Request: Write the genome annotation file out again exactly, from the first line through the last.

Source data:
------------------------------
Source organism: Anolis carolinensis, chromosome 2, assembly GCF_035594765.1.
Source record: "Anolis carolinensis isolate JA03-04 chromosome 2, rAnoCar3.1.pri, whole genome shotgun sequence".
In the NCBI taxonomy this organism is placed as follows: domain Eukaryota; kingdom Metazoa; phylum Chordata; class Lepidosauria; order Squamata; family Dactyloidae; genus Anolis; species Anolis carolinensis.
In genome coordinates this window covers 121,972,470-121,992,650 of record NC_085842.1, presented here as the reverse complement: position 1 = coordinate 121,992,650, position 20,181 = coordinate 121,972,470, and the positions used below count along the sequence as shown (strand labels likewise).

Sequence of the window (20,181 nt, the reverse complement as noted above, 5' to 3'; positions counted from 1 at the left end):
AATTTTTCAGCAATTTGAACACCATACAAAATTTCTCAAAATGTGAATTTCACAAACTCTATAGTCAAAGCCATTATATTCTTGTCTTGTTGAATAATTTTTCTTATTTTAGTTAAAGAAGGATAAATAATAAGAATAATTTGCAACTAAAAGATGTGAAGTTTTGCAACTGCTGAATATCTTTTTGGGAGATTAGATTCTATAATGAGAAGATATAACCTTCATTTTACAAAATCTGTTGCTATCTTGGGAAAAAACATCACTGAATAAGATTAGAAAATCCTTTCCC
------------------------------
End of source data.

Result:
Source organism: Anolis carolinensis, chromosome 2, assembly GCF_035594765.1.
Source record: "Anolis carolinensis isolate JA03-04 chromosome 2, rAnoCar3.1.pri, whole genome shotgun sequence".
In the NCBI taxonomy this organism is placed as follows: domain Eukaryota; kingdom Metazoa; phylum Chordata; class Lepidosauria; order Squamata; family Dactyloidae; genus Anolis; species Anolis carolinensis.
In genome coordinates this window covers 121,972,470-121,992,650 of record NC_085842.1, presented here as the reverse complement: position 1 = coordinate 121,992,650, position 20,181 = coordinate 121,972,470, and the positions used below count along the sequence as shown (strand labels likewise).

Sequence of the window (20,181 nt, the reverse complement as noted above, 5' to 3'; positions counted from 1 at the left end):
AATTTTTCAGCAATTTGAACACCATACAAAATTTCTCAAAATGTGAATTTCACAAACTCTATAGTCAAAGCCATTATATTCTTGTCTTGTTGAATAATTTTTCTTATTTTAGTTAAAGAAGGATAAATAATAAGAATAATTTGCAACTAAAAGATGTGAAGTTTTGCAACTGCTGAATATCTTTTTGGGAGATTAGATTCTATAATGAGAAGATATAACCTTCATTTTACAAAATCTGTTGCTATCTTGGGAAAAAACATCACTGAATAAGATTAGAAAATCCTTTCCC